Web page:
According to an embodiment, plan analyzer 126 calculates one or more diagnostic values, called Plan Sensitivity Index (PSI) values, for database statements 142 based on the results of variable attribute experiments run for the database statements. PSI values quantify the sensitivity of execution plans to changes in attribute values for data statistics, and may be used to quickly evaluate whether the database statements for which the PSI values are calculated are high-risk database statements. A PSI value is calculated based on the ratio of (a) the % change in execution plan cost to (b) the % change in the variable attribute value, across two or more variable attribute experiments from a series of experiments. Query optimizer 124 includes the cost of an execution plan in the information that query optimizer 124 returns about the execution plan to plan analyzer 126.
For example, plan analyzer 126 generates a group of sets of statistics for data 152 with a variable attribute of data volume. The actual value of the volume statistic for data 152 is X. The group of sets of statistics includes a first set of statistics with a data volume of X, a second set of statistics with a data volume of 2X, a third set of statistics with a data volume of 4X, and a fourth set of statistics with a data volume of 5X. Plan analyzer 126 performs a series of variable attribute experiments using the generated sets of statistics. The following are results from the series of experiments:
At step 304, a diagnostic value for the particular database statements is generated based, at least in part, on: (1) a change between (a) the first value for the particular variable attribute and (b) the second value for the particular variable attribute, and (2) a change between (a) a cost of a first execution plan, of the plurality of execution plans, that is generated based on the first set of statistics and (b) a cost of a second execution plan, of the plurality of execution plans, that is generated based on the second set of statistics.
For example, plan analyzer 126 determines that the change in data volume between the first and second experiments (performed using the first and second sets of statistics) is 100%, i.e., the data volume doubled from X to 2X between the sets of statistics. Plan analyzer 126 also determines that the change in the cost from the first execution plan to the second execution plan is 100%, i.e., the execution plan cost doubled from 10 to 20. Plan analyzer 126 generates a first PSI value of 1 for database statements 142, since (100% change of execution plan cost)/(100% change in the data volume value)=1.
A PSI value of 1 indicates a linear relationship between the growth of execution plan cost and the growth of the variable attribute value across the experiments used to calculate the PSI value. A PSI value of greater than one indicates a non-linear relationship between the growth of execution plan cost and the growth of the variable attribute value across experiment results. A non-linear relationship between change in execution plan cost and change in variable attribute value may indicate that the database statements on which the experiments were run are high-risk database statements. Database performance is susceptible to deterioration when an execution plan cost raises more quickly than the change in variable attribute value.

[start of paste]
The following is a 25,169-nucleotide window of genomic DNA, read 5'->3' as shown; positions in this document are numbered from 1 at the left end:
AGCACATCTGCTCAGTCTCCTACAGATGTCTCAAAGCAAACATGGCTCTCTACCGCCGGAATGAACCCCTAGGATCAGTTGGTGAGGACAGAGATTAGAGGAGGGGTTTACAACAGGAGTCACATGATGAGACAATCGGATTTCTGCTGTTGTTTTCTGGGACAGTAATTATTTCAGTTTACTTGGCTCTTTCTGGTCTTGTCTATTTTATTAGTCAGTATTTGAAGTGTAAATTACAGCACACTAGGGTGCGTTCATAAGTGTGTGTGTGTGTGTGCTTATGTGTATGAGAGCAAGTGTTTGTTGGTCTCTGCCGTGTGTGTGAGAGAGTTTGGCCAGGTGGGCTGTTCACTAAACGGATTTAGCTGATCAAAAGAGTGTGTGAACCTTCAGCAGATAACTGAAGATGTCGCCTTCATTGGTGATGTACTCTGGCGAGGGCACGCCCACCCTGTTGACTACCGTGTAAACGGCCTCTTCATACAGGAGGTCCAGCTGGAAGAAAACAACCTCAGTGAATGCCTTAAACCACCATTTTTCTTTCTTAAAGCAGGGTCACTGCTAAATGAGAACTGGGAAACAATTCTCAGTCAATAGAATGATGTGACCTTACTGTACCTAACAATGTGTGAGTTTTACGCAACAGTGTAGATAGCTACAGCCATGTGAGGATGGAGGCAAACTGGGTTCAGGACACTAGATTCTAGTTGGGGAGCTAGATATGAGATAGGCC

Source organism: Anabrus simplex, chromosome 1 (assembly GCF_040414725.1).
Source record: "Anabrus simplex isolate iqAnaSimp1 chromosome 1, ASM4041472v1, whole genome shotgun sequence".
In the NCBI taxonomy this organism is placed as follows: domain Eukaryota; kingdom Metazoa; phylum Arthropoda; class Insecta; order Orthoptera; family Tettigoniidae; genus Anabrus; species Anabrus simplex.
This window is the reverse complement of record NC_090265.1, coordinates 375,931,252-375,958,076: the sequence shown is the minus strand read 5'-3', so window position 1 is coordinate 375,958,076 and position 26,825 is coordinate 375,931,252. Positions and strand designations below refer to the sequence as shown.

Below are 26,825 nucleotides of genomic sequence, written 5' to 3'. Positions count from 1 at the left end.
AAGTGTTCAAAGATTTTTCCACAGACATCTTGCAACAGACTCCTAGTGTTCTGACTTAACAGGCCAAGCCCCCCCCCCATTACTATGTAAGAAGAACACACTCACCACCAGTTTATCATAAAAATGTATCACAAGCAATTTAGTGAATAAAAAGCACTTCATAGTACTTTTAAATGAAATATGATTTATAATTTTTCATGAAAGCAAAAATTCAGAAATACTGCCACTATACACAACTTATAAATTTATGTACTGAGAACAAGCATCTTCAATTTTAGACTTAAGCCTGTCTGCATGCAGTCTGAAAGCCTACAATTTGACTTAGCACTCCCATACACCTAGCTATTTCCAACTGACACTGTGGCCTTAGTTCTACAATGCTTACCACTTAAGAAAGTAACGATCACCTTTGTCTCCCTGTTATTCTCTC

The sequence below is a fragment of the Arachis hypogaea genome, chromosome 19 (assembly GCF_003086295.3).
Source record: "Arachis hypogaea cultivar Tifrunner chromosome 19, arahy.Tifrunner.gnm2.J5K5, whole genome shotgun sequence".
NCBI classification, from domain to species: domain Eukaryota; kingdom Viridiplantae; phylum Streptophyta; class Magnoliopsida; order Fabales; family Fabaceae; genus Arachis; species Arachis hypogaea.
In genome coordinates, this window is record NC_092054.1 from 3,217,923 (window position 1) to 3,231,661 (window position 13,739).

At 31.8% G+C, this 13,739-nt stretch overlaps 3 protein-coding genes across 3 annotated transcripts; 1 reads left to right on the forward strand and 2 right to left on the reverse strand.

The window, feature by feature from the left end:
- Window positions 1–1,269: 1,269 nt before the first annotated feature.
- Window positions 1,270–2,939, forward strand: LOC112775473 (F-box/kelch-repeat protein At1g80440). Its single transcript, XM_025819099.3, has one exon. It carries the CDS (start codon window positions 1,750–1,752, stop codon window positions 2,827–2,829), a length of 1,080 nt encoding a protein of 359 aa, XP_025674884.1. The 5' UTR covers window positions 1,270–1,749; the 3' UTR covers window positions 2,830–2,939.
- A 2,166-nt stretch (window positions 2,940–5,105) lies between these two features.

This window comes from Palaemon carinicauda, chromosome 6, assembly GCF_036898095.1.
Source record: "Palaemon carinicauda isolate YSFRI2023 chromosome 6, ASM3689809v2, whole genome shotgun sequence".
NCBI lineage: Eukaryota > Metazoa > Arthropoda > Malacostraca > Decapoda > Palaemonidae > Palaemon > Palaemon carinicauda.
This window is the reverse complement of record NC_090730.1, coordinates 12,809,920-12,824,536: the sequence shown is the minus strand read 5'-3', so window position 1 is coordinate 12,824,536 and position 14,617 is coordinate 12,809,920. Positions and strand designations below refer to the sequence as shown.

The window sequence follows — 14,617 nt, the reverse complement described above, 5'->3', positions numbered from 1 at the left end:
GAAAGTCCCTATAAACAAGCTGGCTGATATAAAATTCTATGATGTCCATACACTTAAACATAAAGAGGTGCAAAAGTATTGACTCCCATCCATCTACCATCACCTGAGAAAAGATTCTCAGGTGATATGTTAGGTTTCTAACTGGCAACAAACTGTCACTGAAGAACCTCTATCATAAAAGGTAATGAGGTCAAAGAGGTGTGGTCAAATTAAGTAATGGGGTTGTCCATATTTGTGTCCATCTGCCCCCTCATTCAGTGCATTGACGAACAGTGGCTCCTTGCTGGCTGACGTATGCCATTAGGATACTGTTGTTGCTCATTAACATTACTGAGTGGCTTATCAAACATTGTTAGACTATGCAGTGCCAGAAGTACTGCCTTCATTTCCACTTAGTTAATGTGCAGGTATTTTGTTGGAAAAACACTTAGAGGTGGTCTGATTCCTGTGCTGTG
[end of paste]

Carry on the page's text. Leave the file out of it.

At step 306, in response to determining that the diagnostic value exceeds a particular threshold, performing one or more of a set of actions comprising: automatically tuning the particular database statements, and including information for the particular database statements in a report set of information. For example, according to an embodiment, DBMS 122 maintains information, e.g., from a database administrator, that indicates one or more thresholds for PSI values. When calculated PSI values exceed a particular threshold of the one or more thresholds, DBMS 122 performs an action associated with the exceeded threshold.
To illustrate, DBMS 122 maintains information for a first threshold of 1.5 PSI for auto-tuning database statements. DBMS 122 also maintains information for a second threshold of 2 PSI for sending information about database statements to a database administrator. DBMS 122 further maintains information for a third threshold of 1.2 PSI for recording information for the database statements in a listing of potentially problematic database statements. Other actions may be associated with PSI thresholds, within embodiments.
According to an embodiment, the threshold for auto-tuning database statements is lower than the threshold for sending a database administrator information about the database statements, which threshold configuration allows the system to address potential issues via auto-tuning and reserves more serious issues that satisfy the higher PSI threshold for notification to database administrators. Information about database statements sent to database administrators may include information about auto-tuning performed for the database statements.